1148: A news conference with Icelandic Prime Minister Geir Haarde has been postponed until 1600 (1700 BST). Mr Haarde is expected to provide further information on his government's response to the financial crisis.
1114: Austrian Chancellor Alfred Gusenbauer says his government will give an unlimited guarantee on bank deposits of savers. European Central Bank Governing Council member Ewald Nowotny says he welcomes the move.
1114: The price of US light crude oil falls by more than $4 to a 10-month low of $86.05 as investor concern mounts about how the financial crisis will affect the demand for fuel. London Brent crude meanwhile falls by $2.86 to $81.80 a barrel.
1056: French Finance Minster Christine Lagarde says the UK rescue package shows the authorities are taking pro-active steps to deal with the crisis. "The measure is very strong. It certainly meets the needs of the British banks," she tells French RTL radio.
1048: Italian Prime Minister Silvio Berlusconi is to convene an emergency cabinet meeting at 2000 (2100 BST) on Wednesday "to examine a decree on urgent measures to guarantee the stability of banks and savings".
1045: Germany's DAX index is trading down 6.1%.
1023: Singapore's main Straits Times Index closes 6.61%, or 143.94 points, lower at 2,033.61, in line with other markets across Asia.
1006: ING Direct UK announces it is to acquire £2.5bn ($4.4bn) of deposits from Kaupthing Edge, the UK retail arm of Iceland's biggest bank, and £538m ($934m) of deposits from Heritable Bank, whose parent company Landsbanki was placed in receivership by the Icelandic government on Tuesday.
0927: Hong Kong's main Hang Seng index closes down 1,372.03 points, or 8.17%, at 15,431.73
0924: UK Prime Minister Gordon Brown describes the £50bn ($88bn) rescue package to bolster British banks as "bold and far-reaching". "Our stability and restructuring programme is comprehensive, it is specific and breaks new ground," he says.
0922: Japanese Prime Minister Taro Aso says Wednesday's near 10% plunge on the Nikkei 225 was "beyond our imagination", and that he has "huge fears" for the future of his country's economy.
The BBC's John Sudworth in Tokyo says investors are now spooked by concerns that the credit crunch is already squeezing the real economy.
0910: The chief executive of Royal Bank of Scotland, Sir Fred Goodwin, welcomes the UK government's rescue package as something that will "enable us to strengthen our position and to support our customers across the economy".
Sir Fred also denies a report that he and the RBS chairman, Sir Tom McKillop, are about to step down: "We have been uniquely focused on working with government and the other banks to bring stability to the system. Management changes have not been a feature of these discussions," he says.
0910: France's CAC 40 plunges 8.18% to 3,426, its lowest level since December 2003.
0900: The UK's FTSE 100 index falls 7.1% to 4,278.
0815: Russia's Micex exchange announces it is suspending trading until Friday after the index drops more than 14% in the first half-hour of trading. The RTS exchange was suspended until further notice after falling 11.25% to 761.36.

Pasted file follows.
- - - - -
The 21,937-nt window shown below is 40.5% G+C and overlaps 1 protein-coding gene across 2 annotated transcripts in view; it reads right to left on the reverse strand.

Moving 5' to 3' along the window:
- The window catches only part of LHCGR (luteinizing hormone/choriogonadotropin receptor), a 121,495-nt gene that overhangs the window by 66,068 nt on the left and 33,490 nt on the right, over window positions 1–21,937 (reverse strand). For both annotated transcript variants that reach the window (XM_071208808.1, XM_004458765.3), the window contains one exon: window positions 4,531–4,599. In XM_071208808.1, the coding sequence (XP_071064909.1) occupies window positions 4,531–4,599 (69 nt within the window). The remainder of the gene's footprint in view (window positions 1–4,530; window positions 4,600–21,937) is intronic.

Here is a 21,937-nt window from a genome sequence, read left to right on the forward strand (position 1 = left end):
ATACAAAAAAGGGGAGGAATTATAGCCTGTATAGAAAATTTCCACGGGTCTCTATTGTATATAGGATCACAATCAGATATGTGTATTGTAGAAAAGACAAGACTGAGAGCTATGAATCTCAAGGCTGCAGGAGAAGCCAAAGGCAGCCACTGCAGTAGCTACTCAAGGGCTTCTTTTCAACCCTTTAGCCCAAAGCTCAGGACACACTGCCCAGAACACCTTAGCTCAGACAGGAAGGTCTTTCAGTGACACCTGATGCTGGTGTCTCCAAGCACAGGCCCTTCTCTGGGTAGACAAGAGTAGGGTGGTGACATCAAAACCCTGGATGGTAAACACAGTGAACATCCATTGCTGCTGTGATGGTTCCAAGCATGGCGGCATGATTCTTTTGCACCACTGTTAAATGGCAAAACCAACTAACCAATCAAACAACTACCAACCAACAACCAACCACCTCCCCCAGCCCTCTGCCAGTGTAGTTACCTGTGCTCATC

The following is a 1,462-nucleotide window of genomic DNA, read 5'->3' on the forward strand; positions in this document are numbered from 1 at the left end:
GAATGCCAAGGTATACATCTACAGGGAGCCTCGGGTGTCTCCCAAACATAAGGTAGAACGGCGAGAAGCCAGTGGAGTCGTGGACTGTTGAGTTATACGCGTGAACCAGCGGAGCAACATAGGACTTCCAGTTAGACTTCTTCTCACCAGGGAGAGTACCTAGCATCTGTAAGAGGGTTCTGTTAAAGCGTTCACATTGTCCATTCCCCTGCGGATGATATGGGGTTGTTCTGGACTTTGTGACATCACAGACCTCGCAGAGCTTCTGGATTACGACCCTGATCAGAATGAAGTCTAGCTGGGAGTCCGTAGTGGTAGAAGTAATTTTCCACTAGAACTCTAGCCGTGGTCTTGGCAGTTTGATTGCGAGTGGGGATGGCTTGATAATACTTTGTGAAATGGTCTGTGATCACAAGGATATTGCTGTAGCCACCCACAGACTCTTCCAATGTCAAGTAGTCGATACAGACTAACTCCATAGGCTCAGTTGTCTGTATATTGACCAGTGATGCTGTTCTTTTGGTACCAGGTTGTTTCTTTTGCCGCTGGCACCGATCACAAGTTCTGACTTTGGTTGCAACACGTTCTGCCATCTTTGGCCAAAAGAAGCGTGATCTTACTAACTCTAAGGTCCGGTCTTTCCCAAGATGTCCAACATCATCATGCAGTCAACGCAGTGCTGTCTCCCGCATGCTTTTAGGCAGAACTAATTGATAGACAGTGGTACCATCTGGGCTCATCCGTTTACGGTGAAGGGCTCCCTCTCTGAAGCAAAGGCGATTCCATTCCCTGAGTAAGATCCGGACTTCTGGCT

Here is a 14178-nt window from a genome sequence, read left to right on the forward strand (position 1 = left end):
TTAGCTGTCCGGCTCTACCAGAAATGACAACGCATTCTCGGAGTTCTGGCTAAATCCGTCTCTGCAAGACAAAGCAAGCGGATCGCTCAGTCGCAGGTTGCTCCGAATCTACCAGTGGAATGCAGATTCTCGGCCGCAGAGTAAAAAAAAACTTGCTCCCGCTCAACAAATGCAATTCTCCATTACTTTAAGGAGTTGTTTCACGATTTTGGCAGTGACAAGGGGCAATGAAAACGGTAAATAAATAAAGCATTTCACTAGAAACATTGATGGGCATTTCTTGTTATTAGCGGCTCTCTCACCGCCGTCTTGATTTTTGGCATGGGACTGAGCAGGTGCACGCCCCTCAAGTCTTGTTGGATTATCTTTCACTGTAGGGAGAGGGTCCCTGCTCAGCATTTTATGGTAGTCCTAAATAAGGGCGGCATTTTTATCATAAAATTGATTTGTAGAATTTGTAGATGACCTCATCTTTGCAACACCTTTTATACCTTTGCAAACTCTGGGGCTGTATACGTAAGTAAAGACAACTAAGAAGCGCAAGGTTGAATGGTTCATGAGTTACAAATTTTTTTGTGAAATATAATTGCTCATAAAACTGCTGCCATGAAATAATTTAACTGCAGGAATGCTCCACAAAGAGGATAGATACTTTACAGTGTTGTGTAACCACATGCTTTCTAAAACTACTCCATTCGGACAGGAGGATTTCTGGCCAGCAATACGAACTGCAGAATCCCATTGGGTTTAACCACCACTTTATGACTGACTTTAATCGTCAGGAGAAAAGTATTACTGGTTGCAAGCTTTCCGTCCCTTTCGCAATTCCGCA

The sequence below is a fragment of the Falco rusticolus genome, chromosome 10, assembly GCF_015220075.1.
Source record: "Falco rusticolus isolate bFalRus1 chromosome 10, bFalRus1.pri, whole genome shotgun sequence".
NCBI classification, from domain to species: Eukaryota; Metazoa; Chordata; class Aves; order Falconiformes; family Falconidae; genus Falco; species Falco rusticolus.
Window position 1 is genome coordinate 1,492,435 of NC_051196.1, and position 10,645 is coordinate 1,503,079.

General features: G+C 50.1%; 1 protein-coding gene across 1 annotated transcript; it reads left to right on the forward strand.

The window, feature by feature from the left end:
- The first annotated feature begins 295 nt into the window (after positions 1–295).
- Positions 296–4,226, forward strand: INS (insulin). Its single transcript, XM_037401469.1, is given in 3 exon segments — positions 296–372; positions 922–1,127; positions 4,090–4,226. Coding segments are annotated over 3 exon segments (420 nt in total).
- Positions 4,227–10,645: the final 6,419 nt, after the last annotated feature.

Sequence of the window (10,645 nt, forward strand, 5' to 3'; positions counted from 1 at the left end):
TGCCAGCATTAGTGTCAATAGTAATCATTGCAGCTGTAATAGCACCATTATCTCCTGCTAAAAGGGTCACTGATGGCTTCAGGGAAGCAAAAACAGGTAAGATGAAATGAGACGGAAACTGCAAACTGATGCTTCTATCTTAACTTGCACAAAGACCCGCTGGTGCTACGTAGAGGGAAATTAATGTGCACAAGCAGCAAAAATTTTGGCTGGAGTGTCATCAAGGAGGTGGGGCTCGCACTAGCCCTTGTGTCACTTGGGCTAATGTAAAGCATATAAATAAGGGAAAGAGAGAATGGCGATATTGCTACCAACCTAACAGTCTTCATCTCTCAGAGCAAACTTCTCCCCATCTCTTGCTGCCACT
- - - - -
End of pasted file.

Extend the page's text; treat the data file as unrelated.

0804: Sweden's central bank says it will loan up to 5bn kronor ($701m; £402m) to the Swedish branch of Iceland's biggest bank, Kaupthing. The central bank says it believes Kaupthing Bank Sverige is solvent, but that conditions in Iceland are making it difficult to meet its payment obligations.
08:02: The UK's FTSE 100 index opens down 1.8%.
0740: Australia's All-Ords index closes down 228.1 points, or 4.96%, at 4,369.8, a day after rallying in response to a 1 percentage point interest rate cut by the central bank.
0731: UK government announces details of a rescue package for the banking system worth at least £50bn ($88bn). BBC Business Editor Robert Peston says the deal amounts to a semi-nationalisation. The government is also offering up to £200bn ($350bn) in short-term lending support.
Eight of the county's largest banks and building societies confirm their participation in the government's recapitalisation scheme. These include: Abbey National, Barclays, HBOS, HSBC, Lloyds TSB, Nationwide Building Society, Royal Bank of Scotland and Standard Chartered Bank.
The cash will come with conditions such as restrictions on executive pay and on dividends to shareholders.
0718: South Korean President Lee Myung-bak dismisses fears that his country, China, or Japan could face a financial crisis similar to that in Europe. Speaking as the South Korean won plunges by another 5% against the dollar, Mr Lee says Asia's three largest economies have a combined $1.8 trillion in foreign reserves.
0700: Japan's Nikkei 225 index closes down 952.58 points, or 9.4%, at 9,203.32 - its biggest daily fall in 21 years.
0635: The deputy governor of the Saudi Arabian Monetary Agency, Mohammed al-Jasser, says the country has no liquidity problems and is not exposed to the financial crisis engulfing the US and Europe. He also says bank deposits are safe.
0615: India's benchmark Sensex index sinks by 5.3% as fears of a global recession mount.
0607: Hong Kong's central bank says it will cut interest rates from 3.5% to 2.5%.
0540: All Asian markets are sharply down, The Nikkei 225 falls to its lowest level since August 2003.
0535: Trading is suspended for a day on the Indonesia Stock Exchange due to "irregularities" after the benchmark JSX index sank 10.4%, or 168.1 points.
0110: Japan's benchmark Nikkei 225 opens sharply down after the large sell-off on wall Street on Tuesday.